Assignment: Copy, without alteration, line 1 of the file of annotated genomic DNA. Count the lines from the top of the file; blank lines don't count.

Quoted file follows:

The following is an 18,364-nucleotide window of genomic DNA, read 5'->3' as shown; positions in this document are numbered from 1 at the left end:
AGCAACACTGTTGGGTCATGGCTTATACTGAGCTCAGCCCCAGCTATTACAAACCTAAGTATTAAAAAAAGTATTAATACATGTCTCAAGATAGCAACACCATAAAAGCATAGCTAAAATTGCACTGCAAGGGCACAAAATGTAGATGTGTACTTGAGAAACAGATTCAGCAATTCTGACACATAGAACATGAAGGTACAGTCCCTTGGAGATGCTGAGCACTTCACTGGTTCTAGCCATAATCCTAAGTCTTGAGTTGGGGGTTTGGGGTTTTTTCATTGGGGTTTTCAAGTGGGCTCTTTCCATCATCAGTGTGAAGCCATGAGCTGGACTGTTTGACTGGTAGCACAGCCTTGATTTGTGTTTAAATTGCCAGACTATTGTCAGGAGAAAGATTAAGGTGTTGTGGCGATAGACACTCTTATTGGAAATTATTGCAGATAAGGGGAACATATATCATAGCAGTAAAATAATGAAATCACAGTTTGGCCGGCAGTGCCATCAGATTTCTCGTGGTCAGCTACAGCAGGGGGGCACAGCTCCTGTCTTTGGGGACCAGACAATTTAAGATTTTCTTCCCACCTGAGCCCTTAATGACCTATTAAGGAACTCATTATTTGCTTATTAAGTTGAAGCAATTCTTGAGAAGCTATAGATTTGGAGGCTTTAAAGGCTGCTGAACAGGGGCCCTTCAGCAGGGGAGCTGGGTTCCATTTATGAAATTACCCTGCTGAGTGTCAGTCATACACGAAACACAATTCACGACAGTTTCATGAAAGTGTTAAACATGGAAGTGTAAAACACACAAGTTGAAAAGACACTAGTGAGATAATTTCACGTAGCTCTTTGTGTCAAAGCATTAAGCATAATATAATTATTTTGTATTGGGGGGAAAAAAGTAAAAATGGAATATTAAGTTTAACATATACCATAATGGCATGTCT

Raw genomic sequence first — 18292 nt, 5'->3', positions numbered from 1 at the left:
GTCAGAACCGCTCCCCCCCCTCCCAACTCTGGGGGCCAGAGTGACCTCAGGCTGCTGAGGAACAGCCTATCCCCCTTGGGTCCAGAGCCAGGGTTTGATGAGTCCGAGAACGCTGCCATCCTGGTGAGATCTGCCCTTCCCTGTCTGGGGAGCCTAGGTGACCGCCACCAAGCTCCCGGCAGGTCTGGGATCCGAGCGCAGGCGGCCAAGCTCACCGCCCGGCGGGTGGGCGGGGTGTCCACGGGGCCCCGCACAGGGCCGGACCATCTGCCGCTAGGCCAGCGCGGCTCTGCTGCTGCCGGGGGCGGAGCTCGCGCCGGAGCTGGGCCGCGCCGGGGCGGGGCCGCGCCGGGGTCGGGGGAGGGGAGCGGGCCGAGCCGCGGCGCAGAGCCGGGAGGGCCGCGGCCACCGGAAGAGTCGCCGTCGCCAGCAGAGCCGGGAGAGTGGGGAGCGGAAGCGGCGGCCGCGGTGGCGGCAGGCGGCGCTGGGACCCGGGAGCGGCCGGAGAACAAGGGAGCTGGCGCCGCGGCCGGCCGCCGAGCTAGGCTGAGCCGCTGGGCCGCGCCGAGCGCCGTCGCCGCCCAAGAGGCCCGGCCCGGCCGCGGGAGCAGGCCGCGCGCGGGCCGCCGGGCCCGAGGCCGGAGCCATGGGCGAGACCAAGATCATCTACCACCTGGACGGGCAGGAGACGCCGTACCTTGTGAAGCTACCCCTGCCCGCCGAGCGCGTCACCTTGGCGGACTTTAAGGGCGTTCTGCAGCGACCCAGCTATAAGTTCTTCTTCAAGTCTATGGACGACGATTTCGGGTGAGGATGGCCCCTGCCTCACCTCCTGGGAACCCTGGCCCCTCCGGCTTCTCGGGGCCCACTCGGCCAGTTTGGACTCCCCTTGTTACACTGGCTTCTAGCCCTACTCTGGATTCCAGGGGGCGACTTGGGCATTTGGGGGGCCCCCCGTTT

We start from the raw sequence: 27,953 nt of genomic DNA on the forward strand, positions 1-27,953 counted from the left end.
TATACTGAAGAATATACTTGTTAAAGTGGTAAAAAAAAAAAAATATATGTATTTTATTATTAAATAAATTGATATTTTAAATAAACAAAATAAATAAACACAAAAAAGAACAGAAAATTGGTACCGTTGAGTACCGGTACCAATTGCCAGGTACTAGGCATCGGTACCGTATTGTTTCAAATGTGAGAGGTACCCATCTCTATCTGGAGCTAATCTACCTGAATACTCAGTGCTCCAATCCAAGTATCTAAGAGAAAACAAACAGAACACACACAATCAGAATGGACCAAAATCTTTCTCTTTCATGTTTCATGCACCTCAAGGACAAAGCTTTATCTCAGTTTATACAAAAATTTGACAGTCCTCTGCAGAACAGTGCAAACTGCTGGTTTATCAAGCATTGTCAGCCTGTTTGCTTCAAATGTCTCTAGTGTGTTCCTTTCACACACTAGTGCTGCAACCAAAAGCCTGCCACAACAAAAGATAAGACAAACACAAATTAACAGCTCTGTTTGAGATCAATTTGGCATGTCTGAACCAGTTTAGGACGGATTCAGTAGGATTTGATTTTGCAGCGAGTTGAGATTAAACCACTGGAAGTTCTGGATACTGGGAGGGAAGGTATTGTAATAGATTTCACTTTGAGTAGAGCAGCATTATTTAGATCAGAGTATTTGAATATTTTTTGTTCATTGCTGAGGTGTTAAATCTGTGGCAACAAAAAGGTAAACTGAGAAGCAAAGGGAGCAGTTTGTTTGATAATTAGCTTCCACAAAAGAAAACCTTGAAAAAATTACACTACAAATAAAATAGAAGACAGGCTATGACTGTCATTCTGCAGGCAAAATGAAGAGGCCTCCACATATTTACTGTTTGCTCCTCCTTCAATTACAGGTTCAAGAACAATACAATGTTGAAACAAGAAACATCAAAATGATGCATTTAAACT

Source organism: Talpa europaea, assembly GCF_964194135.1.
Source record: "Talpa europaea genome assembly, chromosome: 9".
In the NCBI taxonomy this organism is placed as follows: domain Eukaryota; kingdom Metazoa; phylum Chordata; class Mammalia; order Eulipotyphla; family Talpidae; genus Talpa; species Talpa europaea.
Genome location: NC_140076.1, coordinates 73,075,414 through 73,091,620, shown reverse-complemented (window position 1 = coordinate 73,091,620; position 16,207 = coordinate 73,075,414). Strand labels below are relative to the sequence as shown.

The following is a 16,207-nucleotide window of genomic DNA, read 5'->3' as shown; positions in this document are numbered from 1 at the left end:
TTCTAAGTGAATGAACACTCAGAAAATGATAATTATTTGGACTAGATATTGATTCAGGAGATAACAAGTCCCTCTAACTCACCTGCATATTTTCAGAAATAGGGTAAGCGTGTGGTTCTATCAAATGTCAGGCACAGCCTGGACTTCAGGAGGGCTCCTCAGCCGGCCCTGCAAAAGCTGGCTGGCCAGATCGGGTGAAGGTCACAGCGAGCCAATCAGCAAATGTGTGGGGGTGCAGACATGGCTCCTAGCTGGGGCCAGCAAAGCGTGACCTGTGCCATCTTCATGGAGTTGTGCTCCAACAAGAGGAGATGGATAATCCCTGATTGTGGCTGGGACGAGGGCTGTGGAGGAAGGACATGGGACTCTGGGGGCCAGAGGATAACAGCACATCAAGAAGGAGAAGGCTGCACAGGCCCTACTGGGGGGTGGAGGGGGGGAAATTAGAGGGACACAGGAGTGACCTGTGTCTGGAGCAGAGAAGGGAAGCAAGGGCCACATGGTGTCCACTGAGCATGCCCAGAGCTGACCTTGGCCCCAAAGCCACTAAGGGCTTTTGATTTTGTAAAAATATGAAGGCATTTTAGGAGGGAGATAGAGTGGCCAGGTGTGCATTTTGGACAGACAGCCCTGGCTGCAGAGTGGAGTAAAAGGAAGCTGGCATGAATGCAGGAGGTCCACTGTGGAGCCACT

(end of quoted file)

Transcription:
The following is an 18,364-nucleotide window of genomic DNA, read 5'->3' as shown; positions in this document are numbered from 1 at the left end: